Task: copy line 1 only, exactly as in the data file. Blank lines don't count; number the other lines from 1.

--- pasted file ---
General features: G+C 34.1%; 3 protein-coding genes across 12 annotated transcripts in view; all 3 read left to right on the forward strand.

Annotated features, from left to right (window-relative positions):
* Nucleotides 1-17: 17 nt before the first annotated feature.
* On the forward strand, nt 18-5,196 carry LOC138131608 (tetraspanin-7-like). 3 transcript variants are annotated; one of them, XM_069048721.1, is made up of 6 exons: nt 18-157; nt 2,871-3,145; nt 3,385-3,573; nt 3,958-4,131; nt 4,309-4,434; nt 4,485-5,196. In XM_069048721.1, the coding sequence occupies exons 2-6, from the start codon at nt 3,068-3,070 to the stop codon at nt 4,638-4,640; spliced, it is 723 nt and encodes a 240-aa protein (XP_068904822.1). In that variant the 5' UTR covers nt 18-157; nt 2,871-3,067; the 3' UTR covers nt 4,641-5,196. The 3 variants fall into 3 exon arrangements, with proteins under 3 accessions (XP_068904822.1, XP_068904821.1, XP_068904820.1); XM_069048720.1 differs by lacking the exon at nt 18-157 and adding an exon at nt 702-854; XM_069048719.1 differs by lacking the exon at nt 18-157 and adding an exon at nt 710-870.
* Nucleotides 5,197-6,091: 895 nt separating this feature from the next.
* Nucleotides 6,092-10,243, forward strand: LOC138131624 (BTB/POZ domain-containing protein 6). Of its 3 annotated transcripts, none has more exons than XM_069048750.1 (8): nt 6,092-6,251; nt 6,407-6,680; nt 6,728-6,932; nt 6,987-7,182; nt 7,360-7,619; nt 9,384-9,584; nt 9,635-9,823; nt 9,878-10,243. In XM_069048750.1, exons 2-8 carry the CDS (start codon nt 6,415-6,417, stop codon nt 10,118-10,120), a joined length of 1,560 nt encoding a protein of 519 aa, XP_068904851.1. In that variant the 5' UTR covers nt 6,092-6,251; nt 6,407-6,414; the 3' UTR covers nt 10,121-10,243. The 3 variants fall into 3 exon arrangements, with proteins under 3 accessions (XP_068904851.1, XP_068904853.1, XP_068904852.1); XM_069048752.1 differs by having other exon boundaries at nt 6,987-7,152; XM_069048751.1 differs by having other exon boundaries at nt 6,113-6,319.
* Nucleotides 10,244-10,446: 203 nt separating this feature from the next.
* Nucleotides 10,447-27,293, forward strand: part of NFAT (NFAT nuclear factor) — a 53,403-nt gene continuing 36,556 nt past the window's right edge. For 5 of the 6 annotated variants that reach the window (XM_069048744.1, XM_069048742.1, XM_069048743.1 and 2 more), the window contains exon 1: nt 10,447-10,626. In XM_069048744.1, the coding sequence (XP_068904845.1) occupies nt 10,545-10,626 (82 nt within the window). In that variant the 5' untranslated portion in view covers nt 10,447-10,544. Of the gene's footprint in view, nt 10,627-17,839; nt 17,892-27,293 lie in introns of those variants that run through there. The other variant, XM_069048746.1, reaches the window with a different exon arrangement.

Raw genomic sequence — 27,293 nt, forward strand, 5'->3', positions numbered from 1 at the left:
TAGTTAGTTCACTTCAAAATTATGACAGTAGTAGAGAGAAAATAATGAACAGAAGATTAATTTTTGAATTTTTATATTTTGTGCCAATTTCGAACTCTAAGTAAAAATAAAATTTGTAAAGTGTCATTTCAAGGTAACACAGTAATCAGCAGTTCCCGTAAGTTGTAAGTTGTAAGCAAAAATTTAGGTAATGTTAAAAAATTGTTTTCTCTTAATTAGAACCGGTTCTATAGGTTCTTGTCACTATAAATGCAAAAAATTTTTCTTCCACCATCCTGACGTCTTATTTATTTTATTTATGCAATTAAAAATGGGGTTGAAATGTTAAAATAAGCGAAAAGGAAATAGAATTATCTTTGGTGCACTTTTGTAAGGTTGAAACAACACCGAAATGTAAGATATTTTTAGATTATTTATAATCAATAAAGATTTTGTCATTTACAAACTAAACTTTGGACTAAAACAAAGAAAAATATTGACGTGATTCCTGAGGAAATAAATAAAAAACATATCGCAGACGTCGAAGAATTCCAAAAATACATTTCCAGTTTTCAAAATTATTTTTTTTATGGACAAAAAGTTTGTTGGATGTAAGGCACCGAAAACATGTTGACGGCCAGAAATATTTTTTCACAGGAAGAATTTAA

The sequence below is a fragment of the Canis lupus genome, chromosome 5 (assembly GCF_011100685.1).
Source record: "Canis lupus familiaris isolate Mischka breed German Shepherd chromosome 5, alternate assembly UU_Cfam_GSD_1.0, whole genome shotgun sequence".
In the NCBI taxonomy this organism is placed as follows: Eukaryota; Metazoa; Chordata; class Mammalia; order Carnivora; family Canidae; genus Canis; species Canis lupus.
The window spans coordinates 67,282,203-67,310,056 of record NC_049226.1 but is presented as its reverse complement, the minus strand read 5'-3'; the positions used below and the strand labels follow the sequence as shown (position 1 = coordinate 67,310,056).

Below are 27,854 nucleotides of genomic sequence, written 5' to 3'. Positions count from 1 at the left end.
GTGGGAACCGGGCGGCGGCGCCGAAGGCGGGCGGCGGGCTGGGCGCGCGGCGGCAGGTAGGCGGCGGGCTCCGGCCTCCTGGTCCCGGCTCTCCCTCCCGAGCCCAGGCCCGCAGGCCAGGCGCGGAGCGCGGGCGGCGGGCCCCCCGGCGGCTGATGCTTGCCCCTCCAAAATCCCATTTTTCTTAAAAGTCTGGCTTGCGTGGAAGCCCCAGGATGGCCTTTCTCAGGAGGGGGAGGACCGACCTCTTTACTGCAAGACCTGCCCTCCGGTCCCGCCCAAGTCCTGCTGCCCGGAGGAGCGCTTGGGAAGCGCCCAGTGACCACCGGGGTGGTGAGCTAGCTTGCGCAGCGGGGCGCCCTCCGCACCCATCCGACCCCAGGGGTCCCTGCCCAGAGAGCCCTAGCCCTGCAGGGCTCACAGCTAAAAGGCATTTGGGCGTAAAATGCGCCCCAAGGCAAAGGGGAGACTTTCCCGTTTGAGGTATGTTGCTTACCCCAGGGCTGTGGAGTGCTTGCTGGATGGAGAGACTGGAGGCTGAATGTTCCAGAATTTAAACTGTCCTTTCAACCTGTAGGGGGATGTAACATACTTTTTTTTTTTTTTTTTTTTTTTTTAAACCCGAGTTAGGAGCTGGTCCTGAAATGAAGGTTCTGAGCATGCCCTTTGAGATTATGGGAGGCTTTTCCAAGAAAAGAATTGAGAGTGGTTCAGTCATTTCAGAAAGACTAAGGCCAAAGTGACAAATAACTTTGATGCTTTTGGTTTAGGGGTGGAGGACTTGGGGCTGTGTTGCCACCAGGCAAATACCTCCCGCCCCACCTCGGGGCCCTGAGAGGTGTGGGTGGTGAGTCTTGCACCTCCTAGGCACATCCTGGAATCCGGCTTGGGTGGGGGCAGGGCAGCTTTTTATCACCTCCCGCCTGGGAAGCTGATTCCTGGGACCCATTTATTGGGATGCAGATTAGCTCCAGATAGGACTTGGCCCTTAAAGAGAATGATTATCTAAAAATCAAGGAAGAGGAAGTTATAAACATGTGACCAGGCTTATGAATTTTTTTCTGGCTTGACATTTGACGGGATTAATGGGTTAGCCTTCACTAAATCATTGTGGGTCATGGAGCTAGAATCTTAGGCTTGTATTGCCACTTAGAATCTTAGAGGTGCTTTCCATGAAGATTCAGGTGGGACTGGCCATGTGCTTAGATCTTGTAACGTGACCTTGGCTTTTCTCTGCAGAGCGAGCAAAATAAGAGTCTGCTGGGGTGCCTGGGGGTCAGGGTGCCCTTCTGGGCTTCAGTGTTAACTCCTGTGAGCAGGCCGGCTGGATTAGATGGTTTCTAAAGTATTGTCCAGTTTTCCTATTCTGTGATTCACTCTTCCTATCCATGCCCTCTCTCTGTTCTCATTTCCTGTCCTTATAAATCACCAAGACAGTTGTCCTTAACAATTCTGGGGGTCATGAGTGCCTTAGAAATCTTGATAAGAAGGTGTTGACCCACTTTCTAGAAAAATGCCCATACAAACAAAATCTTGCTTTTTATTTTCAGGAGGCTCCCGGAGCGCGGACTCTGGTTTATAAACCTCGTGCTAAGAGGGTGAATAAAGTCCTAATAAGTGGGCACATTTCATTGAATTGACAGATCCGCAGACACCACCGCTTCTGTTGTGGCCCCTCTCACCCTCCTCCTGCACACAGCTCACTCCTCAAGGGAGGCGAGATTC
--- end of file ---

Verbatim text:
General features: G+C 34.1%; 3 protein-coding genes across 12 annotated transcripts in view; all 3 read left to right on the forward strand.